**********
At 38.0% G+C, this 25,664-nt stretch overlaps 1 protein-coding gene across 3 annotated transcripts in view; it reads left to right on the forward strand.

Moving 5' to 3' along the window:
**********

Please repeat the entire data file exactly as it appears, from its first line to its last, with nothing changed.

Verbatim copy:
At 38.0% G+C, this 25,664-nt stretch overlaps 1 protein-coding gene across 3 annotated transcripts in view; it reads left to right on the forward strand.

Moving 5' to 3' along the window: